Difference between hunger and 'food insecurity' in U.S.
By Charles Lane, The Washington PostThis week an Agriculture Department study showed that 16.4 million U.S. households containing 49.1 million people experienced “food insecurity” in 2008, up from 12.2 million households containing 36.2 million people in 2007. Fortunately, Congress has already addressed some of the problem with a significant food-stamp boost in the stimulus package adopted in February. But is “hunger” widespread in America? Headlines about the study (“49 Million Americans report a lack of food,” declared The New York Times) implied that famine stalks the land. The stories were salted with terms such as “alarming” and “dramatic.” The data, however, don't support this dire portrayal.
November 22, 2009, 12:28 am TWN
The USDA report is based on a survey of 44,000 households. They were asked whether, and how, a lack of funds affected their eating habits. The first question was whether the respondent had ever “worried” about running out of food in the previous 12 months - not actually run out of food, just worried about it. A “yes” answer counts as “food insecurity.” Adults were asked if they ever lost weight due to a lack of food money - but not how much weight or what they weighed before. In theory, a 300-pound man who lost a pound could count as “food-insecure.” The least severe forms of “insecurity” were the most commonly reported. “Worry,” with 19.7 percent of households, topped the list, followed by running out of food before money came in to buy more (15.3 percent). In neither instance did respondents actually eat less than usual.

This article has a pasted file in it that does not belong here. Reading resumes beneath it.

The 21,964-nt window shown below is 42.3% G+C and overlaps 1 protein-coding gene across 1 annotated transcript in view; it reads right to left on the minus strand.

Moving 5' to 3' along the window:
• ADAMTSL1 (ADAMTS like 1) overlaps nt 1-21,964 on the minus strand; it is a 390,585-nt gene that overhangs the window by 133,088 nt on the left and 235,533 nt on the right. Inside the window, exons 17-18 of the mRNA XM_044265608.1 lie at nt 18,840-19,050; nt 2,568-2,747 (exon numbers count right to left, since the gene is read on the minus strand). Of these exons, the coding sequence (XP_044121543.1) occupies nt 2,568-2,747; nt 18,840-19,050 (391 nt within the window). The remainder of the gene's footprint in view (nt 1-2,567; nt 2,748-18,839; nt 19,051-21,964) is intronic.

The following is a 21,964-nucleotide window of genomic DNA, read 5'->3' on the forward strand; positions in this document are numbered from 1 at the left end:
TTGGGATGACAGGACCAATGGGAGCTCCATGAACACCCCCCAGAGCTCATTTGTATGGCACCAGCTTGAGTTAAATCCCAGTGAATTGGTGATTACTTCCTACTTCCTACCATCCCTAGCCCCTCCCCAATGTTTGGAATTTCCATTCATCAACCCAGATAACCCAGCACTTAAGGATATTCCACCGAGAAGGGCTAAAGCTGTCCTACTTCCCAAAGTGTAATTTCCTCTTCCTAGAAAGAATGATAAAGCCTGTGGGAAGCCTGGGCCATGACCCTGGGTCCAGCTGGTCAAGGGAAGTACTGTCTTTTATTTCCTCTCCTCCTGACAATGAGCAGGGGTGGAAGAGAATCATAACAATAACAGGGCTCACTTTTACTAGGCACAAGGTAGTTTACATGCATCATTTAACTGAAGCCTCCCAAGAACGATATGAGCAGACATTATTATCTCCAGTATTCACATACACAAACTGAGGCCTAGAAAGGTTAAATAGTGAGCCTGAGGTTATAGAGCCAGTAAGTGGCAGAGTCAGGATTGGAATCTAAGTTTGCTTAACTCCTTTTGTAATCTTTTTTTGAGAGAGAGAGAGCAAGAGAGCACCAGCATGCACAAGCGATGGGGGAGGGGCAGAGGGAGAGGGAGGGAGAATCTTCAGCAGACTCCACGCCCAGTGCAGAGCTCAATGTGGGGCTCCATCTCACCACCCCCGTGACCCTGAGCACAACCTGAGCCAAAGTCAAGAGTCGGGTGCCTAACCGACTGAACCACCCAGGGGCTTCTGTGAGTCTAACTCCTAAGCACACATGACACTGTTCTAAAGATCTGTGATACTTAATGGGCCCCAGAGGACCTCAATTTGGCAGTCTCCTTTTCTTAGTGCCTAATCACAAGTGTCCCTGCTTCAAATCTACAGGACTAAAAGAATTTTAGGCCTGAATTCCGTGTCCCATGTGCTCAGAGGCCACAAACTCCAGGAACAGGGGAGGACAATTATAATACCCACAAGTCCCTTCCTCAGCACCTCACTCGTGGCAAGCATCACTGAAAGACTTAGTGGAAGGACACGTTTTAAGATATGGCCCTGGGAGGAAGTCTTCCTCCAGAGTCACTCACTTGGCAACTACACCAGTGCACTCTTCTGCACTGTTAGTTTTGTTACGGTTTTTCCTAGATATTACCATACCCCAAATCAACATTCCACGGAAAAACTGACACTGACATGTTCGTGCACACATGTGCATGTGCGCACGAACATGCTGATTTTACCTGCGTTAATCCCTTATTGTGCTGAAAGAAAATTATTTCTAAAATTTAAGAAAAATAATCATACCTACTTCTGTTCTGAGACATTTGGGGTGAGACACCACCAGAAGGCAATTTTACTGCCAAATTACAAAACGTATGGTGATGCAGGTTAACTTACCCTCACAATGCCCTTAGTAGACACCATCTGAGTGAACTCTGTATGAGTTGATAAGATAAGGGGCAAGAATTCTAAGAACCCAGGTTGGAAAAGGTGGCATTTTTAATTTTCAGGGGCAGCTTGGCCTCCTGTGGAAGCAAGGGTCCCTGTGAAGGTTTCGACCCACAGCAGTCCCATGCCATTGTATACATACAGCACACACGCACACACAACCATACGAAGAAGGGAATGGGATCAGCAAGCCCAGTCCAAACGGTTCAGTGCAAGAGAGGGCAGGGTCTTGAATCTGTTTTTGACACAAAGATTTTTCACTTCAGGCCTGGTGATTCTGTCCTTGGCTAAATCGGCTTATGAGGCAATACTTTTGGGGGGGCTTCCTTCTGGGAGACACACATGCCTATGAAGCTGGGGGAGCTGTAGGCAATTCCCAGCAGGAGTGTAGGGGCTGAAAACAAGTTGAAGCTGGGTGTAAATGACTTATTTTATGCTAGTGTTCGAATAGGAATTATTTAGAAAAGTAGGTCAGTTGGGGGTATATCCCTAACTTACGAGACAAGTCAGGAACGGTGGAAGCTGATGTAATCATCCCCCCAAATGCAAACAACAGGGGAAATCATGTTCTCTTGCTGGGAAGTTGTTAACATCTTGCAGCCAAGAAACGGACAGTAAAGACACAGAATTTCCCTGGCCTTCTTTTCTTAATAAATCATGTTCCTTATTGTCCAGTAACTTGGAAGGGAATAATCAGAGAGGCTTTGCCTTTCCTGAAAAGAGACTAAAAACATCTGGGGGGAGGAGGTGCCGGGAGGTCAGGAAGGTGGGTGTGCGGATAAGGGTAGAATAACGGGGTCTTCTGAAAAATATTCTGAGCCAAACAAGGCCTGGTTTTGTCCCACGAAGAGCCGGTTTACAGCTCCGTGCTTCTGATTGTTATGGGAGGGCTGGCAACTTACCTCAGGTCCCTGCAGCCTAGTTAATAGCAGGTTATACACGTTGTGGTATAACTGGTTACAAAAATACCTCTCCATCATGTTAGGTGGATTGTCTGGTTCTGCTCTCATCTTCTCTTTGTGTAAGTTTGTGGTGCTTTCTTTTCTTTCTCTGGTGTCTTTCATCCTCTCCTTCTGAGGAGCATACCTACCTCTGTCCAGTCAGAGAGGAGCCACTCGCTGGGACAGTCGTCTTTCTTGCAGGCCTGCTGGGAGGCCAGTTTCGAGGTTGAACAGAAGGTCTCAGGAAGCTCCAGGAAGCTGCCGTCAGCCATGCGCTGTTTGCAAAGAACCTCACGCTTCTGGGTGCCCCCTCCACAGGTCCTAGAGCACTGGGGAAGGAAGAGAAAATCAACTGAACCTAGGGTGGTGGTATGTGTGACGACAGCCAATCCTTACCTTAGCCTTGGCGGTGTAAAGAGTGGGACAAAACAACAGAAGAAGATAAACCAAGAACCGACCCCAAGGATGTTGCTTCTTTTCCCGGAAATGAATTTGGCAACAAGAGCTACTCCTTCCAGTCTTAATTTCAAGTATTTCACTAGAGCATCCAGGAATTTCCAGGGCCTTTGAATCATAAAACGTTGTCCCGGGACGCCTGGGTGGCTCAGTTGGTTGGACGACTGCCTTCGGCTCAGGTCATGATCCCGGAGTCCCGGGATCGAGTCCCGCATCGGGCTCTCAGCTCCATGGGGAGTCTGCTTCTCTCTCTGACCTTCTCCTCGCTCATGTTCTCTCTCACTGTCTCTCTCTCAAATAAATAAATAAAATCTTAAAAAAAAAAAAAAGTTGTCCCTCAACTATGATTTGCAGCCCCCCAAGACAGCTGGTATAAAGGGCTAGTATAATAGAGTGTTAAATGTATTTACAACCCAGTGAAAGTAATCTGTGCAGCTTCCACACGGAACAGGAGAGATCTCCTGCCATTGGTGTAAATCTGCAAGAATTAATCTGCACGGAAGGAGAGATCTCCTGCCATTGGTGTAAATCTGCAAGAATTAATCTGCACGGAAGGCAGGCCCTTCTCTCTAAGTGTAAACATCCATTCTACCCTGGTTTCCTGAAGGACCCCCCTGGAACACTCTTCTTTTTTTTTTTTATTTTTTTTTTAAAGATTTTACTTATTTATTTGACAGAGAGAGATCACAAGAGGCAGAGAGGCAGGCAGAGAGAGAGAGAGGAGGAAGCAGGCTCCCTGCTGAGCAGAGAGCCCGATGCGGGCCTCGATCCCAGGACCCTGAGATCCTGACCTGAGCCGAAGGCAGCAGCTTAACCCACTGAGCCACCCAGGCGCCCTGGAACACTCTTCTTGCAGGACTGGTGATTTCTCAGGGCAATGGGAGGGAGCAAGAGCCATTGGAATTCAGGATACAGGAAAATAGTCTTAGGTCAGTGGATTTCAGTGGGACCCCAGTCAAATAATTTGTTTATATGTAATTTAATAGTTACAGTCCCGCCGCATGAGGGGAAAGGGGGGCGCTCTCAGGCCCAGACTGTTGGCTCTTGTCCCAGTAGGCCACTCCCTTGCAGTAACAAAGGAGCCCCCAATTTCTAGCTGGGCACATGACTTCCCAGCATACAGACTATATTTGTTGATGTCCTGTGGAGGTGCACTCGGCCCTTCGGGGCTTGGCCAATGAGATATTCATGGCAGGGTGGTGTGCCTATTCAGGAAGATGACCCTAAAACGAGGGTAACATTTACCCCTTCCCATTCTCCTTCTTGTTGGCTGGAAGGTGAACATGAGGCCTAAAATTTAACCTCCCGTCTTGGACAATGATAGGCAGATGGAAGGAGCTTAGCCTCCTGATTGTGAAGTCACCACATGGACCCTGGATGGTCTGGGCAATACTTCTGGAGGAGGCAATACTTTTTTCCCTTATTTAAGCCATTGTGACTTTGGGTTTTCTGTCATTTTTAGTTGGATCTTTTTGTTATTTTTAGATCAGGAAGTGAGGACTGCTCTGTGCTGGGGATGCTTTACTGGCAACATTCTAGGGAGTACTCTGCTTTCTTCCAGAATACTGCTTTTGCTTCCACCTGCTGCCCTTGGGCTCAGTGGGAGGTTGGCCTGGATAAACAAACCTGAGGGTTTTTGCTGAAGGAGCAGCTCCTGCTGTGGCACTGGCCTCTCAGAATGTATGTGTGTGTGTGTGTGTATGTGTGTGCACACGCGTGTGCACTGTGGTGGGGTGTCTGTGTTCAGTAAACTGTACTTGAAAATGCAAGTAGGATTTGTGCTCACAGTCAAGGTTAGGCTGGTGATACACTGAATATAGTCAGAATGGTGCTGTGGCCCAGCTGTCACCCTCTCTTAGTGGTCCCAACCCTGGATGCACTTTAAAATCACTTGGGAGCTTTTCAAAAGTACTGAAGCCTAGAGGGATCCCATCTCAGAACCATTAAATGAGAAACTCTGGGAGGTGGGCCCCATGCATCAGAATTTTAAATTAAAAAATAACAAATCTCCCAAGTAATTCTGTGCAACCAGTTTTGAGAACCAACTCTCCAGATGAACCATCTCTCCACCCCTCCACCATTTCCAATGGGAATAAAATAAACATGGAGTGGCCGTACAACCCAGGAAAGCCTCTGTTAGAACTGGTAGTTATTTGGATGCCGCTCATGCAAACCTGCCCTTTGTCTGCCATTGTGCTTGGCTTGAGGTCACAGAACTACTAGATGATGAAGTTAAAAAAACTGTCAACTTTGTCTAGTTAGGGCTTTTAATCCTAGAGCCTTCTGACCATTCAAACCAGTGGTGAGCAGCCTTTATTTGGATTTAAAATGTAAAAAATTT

Only about a third of the 16.4 million “food-insecure” households reported that any member experienced even a brief reduction in actual food consumption. Only 0.1 percent of children went without food for a whole day in 2008. This was actually down from 0.2 percent in 2007.
Is it “alarming” that 99.9 percent of American children ate at least something every day despite the worst economic downturn since the Depression? Or is it a tribute to American abundance, and to the safety net, public and private?
In fact, 2008 was the best year in eight decades for food affordability, according to the USDA. It took 5.6 percent of income to feed an average family of four. Food is so readily available that, on the very day that the USDA issued its report, health policy expert Kenneth Thorpe of Emory University in Atlanta reported that, if present trends continue, 43 percent of Americans will be obese by 2018.